Parent-child separation has long-term effects on child well-being, even if there is subsequent reunification. After being separated, reunited children can experience lasting difficulty with emotional attachment to their parents, self-esteem, and physical and psychological health, according to a new brief released by the Society for Research in Child Development (SRCD). The brief, written by scholars of SRCD's Latino Caucus, emphasizes that for some children, time does not appear to fully heal these psychological wounds.
The World Desertification Atlas by the European Commission's Joint Research Centre provides the first comprehensive, evidence-based assessment of land degradation at a global level and highlights the urgency to adopt corrective measures.
A preference for male children persists among second-generation mothers of South Asian descent, according to new study that found a skewed ratio of male-to-female babies born to these women in Ontario.
Does the arrival of asylum seekers lead to a deterioration in the economic performance and public finances of the European countries that host them? The answer is no, according to economists from the CNRS, Clermont-Auvergne and Paris-Nanterre universities, who have estimated a dynamic statistical model based on thirty years of data from fifteen countries in Western Europe. On the contrary, the economic impact tends to be positive as some of the asylum seekers become residents.
University of Kansas education professors have published a study showing that a comprehension-based strategy can help English learners improve their math word-problem solving abilities. The approach boosts reading comprehension and problem solving as well.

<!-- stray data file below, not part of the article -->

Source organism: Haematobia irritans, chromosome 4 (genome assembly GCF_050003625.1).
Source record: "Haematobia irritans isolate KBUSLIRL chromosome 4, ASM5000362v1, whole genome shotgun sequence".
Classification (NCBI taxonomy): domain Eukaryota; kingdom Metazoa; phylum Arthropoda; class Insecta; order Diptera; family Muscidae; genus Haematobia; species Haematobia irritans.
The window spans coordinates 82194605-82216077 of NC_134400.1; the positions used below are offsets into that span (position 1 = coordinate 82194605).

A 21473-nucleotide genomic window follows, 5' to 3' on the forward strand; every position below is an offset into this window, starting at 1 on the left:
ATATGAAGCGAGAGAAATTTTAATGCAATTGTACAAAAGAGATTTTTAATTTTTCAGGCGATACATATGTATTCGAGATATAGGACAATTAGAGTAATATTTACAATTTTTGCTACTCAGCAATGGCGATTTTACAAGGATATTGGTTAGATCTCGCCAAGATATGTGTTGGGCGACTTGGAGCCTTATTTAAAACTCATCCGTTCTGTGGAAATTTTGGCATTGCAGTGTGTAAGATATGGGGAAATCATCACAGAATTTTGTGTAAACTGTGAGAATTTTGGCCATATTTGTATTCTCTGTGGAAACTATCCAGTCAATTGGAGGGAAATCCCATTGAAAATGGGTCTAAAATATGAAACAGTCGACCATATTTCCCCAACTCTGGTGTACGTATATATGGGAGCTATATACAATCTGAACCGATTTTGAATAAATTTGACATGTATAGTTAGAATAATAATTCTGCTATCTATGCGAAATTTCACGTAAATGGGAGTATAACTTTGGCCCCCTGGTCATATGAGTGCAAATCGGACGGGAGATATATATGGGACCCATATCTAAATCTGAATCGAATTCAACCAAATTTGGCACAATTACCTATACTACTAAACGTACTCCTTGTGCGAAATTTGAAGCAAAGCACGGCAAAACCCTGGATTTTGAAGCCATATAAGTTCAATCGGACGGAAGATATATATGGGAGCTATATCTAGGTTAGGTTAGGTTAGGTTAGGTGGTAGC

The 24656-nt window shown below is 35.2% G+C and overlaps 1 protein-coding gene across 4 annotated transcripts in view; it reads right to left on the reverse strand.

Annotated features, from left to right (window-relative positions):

A study from the University of Pennsylvania revealed that such perspectives from educators can end up hampering the academic trajectory of the students involved.
As global political conflicts continue, refugees are facing challenges such as the unavailability of proper medical care. Many of the Syrian refugees now living in Jordan are struggling with chronic diseases, placing tremendous strain on existing health and humanitarian resources as a result. A new study published in Research in Social and Administrative Pharmacy demonstrates that pharmacists can play a vital role in closing treatment gaps for managing chronic health conditions among this underserved population.
Fredrick R. Schumacher, Ph.D., a cancer epidemiology researcher at Case Western Reserve University School of Medicine, and an international team of more than 100 colleagues have identified 63 new genetic variations that could indicate higher risk of prostate cancer in men of European descent. The findings, published in a research letter in Nature Genetics, contain significant implications for which men may need to be regularly screened because of higher genetic risk of prostate cancer.
A Kansas State University linguistics team has found that people in southwest Kansas are developing a distinct accent.
Psychological scientists describe research on the enduring and often hidden presence of racism at both the interpersonal and societal levels in the June issue of Current Directions in Psychological Science.